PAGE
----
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Retired Navy Chaplain Says Military Is Now Hostile Towards Christianity

REUTERS/POOL/Earnie Grafton.

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Jonah Bennett Contributor

Newly retired Navy chaplain Wes Modder said in a recent interview that the military has become openly hostile to Christianity.

In an interview with OneNewsNow, Modder, who the Navy tried to fire in 2015 for failing to act properly “in [a] diverse and pluralistic environment,” said that Christians need to understand if they remain in uniform, they will be attacked by military officials hostile to their beliefs.

The problem is even worse for Christians just now joining the military.

“If you’re a Christian and you come into the military today, it’s going to be difficult for you,” Modder added.

Modder was serving at the Nuclear Power Training Command in Charleston, South Carolina, with regard from his superiors, but that all changed in 2014. A gay lieutenant junior grade officer poked and prodded Modder during private counseling sessions to answer questions about homosexuality and same-sex marriage the officer knew would land him in hot water.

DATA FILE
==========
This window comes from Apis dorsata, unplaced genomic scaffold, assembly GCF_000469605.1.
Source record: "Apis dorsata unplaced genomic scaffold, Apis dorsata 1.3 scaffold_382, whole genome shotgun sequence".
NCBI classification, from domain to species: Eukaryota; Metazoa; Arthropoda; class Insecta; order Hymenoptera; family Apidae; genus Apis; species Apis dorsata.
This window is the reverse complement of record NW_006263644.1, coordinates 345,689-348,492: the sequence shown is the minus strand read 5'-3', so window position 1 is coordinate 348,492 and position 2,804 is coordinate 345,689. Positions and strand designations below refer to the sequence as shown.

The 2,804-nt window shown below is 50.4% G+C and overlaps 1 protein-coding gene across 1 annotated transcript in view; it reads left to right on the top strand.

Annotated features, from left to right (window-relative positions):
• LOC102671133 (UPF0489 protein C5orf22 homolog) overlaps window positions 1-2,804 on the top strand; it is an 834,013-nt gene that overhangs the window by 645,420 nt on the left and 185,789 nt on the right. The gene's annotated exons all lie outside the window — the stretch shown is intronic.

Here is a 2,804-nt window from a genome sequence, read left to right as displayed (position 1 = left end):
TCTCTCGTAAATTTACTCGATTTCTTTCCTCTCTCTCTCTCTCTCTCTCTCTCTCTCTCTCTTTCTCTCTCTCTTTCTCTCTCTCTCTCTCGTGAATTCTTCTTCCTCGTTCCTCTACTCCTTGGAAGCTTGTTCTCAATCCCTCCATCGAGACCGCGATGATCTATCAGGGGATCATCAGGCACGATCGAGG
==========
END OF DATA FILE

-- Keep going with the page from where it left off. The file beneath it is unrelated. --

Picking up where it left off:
At the time, Modder had no idea the officer was gay.

“I came to find out later that he was a gay activist, and I was targeted,” Modder told OneNewsNow. “And, of course, the chaplain I was working with at this Navy Nuclear Power Training Command in Charleston — she was a very liberal United Methodist command chaplain. She decided to escalate it, brought charges that I was intolerant [and] not able to function in a diverse pluralistic environment.”

The officer then carefully noted the answers provided and used them to build a case against Modder, who previously had earned high praise from his commander officer Capt. Jon R. Fahs, namely that as a chaplain he was “the best of the best.”

Five months later, Fahs turned on Modder and said he discriminated against his students, creating an open controversy about religious freedom in the military.

With a complaint in hand from Equal Opportunity representatives, the Navy removed Modder from his duties.

The Navy attempted to fire the chaplain, but the investigation found that the case was remarkably weak, leading to the removal of the “Detachment for Cause” action against him. First Liberty, a legal defense group focused on religious liberty, provided representation for Modder, allowing him to retire after 20 years of service on September 6 with an honorable discharge and medal of commendation.

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